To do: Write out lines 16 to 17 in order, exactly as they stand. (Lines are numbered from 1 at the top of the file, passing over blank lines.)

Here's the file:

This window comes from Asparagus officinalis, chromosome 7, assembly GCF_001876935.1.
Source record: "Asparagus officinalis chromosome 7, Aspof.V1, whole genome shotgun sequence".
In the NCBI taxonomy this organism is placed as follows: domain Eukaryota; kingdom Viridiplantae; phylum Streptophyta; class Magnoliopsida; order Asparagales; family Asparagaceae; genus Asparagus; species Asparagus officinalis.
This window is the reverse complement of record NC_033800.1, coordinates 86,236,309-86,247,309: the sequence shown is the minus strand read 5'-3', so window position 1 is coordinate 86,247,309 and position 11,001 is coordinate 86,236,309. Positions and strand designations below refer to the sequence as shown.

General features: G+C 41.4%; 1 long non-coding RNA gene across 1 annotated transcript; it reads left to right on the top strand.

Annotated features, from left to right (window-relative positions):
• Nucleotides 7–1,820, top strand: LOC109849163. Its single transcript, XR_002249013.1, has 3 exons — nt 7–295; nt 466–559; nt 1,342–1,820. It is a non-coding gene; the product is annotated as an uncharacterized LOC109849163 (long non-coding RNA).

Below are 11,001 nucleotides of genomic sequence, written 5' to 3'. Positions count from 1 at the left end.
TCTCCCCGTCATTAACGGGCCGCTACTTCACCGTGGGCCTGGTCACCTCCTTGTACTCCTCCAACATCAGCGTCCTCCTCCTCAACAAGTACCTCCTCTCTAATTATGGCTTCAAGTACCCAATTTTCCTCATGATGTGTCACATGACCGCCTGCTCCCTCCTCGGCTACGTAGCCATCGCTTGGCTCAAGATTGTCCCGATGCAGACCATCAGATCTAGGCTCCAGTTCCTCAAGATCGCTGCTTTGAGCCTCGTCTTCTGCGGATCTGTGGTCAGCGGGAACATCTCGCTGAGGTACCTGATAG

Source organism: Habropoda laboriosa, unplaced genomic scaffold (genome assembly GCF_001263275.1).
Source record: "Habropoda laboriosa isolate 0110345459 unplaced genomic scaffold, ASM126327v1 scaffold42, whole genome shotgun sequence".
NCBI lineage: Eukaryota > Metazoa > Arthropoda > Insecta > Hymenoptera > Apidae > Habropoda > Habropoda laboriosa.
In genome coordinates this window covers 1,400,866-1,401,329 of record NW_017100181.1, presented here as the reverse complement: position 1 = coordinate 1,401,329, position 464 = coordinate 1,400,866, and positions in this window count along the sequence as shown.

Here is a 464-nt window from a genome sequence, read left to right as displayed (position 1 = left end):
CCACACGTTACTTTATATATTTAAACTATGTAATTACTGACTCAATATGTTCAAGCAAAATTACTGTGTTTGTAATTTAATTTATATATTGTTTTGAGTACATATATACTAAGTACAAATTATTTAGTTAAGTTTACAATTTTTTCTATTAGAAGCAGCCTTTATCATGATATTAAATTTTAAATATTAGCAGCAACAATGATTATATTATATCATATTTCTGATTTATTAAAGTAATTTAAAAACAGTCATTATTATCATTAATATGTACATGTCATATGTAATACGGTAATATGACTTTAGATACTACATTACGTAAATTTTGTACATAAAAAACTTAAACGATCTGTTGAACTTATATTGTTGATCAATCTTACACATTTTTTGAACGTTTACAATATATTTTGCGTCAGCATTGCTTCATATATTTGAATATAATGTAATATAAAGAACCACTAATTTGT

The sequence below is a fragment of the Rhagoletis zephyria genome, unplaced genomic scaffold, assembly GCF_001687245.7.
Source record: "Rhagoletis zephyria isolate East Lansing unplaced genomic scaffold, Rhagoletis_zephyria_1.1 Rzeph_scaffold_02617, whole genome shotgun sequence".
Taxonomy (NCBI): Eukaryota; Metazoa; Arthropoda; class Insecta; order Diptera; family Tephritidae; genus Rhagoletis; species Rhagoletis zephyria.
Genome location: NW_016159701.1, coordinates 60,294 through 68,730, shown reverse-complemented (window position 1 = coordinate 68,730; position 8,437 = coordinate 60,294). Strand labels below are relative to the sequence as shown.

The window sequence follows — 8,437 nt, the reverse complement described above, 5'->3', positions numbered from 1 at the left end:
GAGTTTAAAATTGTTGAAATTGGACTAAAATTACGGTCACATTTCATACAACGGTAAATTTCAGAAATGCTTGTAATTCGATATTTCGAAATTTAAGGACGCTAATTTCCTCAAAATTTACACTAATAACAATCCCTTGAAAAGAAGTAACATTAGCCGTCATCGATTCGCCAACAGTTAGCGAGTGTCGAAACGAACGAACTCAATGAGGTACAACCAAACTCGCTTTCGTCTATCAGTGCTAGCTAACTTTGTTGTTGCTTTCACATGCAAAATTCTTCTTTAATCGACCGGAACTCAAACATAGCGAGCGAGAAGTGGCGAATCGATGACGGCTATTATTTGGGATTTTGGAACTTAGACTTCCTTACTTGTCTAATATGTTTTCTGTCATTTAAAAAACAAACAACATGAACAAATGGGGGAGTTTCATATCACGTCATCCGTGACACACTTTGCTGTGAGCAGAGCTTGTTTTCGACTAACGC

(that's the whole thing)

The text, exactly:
The sequence below is a fragment of the Rhagoletis zephyria genome, unplaced genomic scaffold, assembly GCF_001687245.7.
Source record: "Rhagoletis zephyria isolate East Lansing unplaced genomic scaffold, Rhagoletis_zephyria_1.1 Rzeph_scaffold_02617, whole genome shotgun sequence".